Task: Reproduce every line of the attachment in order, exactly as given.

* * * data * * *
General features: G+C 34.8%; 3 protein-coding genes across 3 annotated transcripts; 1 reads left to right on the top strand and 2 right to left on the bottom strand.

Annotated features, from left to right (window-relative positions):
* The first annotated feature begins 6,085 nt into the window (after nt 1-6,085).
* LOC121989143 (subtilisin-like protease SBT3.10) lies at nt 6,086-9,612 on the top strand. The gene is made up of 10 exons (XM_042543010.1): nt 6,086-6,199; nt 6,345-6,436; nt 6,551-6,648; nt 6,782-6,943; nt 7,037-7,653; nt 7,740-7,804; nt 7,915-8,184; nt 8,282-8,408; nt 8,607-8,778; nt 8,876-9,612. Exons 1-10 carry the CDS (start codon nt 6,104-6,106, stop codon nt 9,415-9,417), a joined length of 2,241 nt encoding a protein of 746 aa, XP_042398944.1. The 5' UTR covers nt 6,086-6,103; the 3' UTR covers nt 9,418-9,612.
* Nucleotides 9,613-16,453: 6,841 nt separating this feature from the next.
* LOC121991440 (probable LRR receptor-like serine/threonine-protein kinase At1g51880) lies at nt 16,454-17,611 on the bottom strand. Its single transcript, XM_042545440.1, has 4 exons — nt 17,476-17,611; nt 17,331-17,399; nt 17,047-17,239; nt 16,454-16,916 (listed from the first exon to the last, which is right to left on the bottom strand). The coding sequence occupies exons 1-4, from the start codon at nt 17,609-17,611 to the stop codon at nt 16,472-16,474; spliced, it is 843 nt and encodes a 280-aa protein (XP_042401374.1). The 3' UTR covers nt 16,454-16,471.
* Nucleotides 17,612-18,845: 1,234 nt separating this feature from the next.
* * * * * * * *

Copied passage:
General features: G+C 34.8%; 3 protein-coding genes across 3 annotated transcripts; 1 reads left to right on the top strand and 2 right to left on the bottom strand.

Annotated features, from left to right (window-relative positions):
* The first annotated feature begins 6,085 nt into the window (after nt 1-6,085).
* LOC121989143 (subtilisin-like protease SBT3.10) lies at nt 6,086-9,612 on the top strand. The gene is made up of 10 exons (XM_042543010.1): nt 6,086-6,199; nt 6,345-6,436; nt 6,551-6,648; nt 6,782-6,943; nt 7,037-7,653; nt 7,740-7,804; nt 7,915-8,184; nt 8,282-8,408; nt 8,607-8,778; nt 8,876-9,612. Exons 1-10 carry the CDS (start codon nt 6,104-6,106, stop codon nt 9,415-9,417), a joined length of 2,241 nt encoding a protein of 746 aa, XP_042398944.1. The 5' UTR covers nt 6,086-6,103; the 3' UTR covers nt 9,418-9,612.
* Nucleotides 9,613-16,453: 6,841 nt separating this feature from the next.
* LOC121991440 (probable LRR receptor-like serine/threonine-protein kinase At1g51880) lies at nt 16,454-17,611 on the bottom strand. Its single transcript, XM_042545440.1, has 4 exons — nt 17,476-17,611; nt 17,331-17,399; nt 17,047-17,239; nt 16,454-16,916 (listed from the first exon to the last, which is right to left on the bottom strand). The coding sequence occupies exons 1-4, from the start codon at nt 17,609-17,611 to the stop codon at nt 16,472-16,474; spliced, it is 843 nt and encodes a 280-aa protein (XP_042401374.1). The 3' UTR covers nt 16,454-16,471.
* Nucleotides 17,612-18,845: 1,234 nt separating this feature from the next.